Radiation damage causes defects in the scintillator that can then modify the scintillation efficiency for a specific radiation dose. Such defects are commonly color centers that have an electronic structure that imparts optical absorption bands at the scintillator emission wavelengths. The binding energy of the color center determines the longevity of the damage, but in general, this energy is sufficiently large that damage can last from seconds to days at room temperature.

It is difficult to account for the effects of radiation damage when using scintillators for radiographic imaging and thus, it is desirable to develop scintillators that show minimal change in efficiency upon exposure to high-energy radiation. Radiation damage is characterized experimentally by exposing the scintillator to a relevant dose of radiation and measuring the change in light output taken before and after the damage dose. The recovery can be plotted as a function of time after the end of the damage pulse. Such information may be used to distinguish radiation damage due to color center absorption or other defect centers that decrease activator emission efficiency, but is not particularly informative in predicting how a particular scintillator will respond when used clinically.

Also, several factors are important to quantifying the effect of radiation damage on scintillator function. For accurate measurements, it is important to compensate for variations in the source creating the measurement pulses. Also, scintillators with high afterglow must be compensated for residual afterglow from the radiation dose. In addition, since the absorption of the scintillation light depends on path length through the crystal, the measured damage can depend on scintillator geometry, such as crystal thickness and transparency. Also, although radiation damage typically decreases scintillation efficiency, there are some cases, e.g., CsI:TI scintillators, where the efficiency increases. Although not fully understood, it is believed that such increased efficiency may result from the modification or neutralization of defect centers that would otherwise reduce a scintillator's efficiency.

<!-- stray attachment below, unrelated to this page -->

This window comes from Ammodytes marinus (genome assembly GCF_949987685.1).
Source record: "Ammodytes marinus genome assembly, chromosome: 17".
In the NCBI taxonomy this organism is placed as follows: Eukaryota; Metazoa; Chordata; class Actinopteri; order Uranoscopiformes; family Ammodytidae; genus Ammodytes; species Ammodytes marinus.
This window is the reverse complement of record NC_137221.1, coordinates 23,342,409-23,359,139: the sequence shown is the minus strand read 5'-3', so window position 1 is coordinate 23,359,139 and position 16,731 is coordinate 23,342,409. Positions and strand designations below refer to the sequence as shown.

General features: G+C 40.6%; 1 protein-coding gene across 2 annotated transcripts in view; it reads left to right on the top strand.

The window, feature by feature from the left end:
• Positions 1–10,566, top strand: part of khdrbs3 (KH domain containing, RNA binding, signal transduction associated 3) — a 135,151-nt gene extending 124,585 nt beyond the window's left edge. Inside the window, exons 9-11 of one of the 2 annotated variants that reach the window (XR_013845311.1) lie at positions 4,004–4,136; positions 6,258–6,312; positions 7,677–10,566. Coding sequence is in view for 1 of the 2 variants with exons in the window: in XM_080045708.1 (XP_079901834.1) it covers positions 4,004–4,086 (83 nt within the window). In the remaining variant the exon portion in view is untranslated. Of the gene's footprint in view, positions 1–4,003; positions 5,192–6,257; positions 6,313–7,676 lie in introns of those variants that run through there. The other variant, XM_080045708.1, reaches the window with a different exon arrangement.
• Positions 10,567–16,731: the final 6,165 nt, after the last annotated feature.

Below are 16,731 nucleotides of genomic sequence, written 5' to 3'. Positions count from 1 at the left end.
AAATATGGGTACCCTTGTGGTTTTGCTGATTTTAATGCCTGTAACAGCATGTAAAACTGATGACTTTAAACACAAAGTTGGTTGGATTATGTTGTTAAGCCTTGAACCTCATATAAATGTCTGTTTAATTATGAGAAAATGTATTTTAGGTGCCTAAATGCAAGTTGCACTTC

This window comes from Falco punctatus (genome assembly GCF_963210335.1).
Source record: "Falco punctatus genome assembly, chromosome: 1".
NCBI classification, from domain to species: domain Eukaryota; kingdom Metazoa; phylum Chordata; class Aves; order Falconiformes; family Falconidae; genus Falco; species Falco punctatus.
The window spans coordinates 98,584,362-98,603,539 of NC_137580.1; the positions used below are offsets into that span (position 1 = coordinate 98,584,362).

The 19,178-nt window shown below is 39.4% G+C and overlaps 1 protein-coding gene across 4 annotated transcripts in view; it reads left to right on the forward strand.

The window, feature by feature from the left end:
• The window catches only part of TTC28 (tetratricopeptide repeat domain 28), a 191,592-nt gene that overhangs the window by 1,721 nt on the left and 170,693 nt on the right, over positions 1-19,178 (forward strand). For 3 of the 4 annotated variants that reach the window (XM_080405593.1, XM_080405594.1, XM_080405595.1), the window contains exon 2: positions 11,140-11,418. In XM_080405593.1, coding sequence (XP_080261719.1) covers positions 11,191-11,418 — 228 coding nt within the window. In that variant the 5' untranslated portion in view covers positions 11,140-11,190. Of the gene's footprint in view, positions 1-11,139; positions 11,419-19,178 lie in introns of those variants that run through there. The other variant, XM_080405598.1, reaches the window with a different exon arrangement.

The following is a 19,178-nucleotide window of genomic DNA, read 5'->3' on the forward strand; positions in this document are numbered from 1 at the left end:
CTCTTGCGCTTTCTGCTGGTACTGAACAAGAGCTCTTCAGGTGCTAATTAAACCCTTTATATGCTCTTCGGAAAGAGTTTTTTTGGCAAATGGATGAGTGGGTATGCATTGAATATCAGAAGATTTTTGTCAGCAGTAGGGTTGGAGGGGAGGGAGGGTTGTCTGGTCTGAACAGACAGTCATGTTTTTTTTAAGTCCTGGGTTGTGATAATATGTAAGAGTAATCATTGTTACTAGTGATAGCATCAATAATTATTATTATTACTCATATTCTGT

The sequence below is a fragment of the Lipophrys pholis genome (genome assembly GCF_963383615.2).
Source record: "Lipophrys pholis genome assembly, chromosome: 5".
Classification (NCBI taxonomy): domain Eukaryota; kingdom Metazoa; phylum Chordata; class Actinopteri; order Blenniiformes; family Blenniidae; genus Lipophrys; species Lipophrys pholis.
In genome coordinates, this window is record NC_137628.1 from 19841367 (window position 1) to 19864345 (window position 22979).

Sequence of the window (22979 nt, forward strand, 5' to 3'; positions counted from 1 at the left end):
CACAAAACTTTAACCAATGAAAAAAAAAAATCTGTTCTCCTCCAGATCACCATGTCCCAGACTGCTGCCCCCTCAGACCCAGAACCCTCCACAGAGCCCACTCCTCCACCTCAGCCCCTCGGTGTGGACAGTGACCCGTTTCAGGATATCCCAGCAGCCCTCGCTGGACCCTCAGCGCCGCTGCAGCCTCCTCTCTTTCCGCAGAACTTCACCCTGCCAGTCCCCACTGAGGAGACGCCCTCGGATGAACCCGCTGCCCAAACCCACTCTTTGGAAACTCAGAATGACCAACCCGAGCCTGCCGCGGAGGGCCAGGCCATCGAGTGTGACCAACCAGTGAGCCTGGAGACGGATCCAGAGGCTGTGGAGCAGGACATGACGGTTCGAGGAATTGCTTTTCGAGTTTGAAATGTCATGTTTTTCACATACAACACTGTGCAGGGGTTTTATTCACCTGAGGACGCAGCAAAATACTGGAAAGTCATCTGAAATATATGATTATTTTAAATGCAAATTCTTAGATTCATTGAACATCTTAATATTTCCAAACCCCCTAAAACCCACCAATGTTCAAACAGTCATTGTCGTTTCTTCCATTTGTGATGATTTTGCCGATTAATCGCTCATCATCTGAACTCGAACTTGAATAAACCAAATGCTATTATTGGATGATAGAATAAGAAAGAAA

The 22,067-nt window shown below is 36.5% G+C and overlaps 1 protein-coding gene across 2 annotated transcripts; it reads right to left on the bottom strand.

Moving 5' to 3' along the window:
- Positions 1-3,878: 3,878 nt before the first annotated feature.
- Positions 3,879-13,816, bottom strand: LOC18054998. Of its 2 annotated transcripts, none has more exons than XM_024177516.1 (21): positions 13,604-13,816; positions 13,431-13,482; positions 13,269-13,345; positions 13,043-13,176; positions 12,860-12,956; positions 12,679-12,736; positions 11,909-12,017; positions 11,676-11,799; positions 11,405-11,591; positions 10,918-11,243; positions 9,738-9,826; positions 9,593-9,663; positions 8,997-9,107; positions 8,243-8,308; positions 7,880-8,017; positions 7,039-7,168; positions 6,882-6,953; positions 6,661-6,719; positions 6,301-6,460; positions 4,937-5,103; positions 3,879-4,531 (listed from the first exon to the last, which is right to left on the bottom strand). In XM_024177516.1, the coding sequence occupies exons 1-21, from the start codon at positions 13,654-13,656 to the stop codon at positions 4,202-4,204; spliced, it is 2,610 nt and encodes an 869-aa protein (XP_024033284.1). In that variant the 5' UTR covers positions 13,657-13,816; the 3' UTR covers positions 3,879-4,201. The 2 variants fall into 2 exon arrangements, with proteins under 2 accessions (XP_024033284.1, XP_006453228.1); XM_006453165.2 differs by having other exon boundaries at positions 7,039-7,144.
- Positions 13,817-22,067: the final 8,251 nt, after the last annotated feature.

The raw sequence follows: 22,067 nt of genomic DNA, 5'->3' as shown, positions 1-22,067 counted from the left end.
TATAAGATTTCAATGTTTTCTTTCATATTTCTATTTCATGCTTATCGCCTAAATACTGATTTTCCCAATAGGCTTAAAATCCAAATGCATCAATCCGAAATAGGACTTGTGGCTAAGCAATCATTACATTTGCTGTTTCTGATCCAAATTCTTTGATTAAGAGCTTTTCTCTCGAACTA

It will thus be appreciated that configurations of the present invention provide short decay times and have reduced damage upon exposure to high-energy radiation relative to known scintillator compositions. Additionally, configurations of scintillator compositions of the present invention have higher densities than known scintillator compositions, thus providing a higher radiation stopping power to prevent damage to semiconductor detector arrays on which the scintillator compositions are deposited.

While the invention has been described in terms of various specific embodiments, those skilled in the art will recognize that the invention can be practiced with modification within the spirit and scope of the claims.

Claims (4)

1. A sintered, annealed scintillator composition comprising, prior to annealing: Tb2.9489Lu0.05Ce0.0051Ca0.005Al4.996O11.995F0.005.
2. A composition in accordance with claim 1 on or essentially adjacent a semiconductor detector matrix so as to form, in combination therewith, an x-ray detector array.
3. A composition in accordance with claim 1, annealed in air at 1200° C. for approximately 24 hours.
4. A composition in accordance with claim 3 sintered at 1725° C. prior to annealing.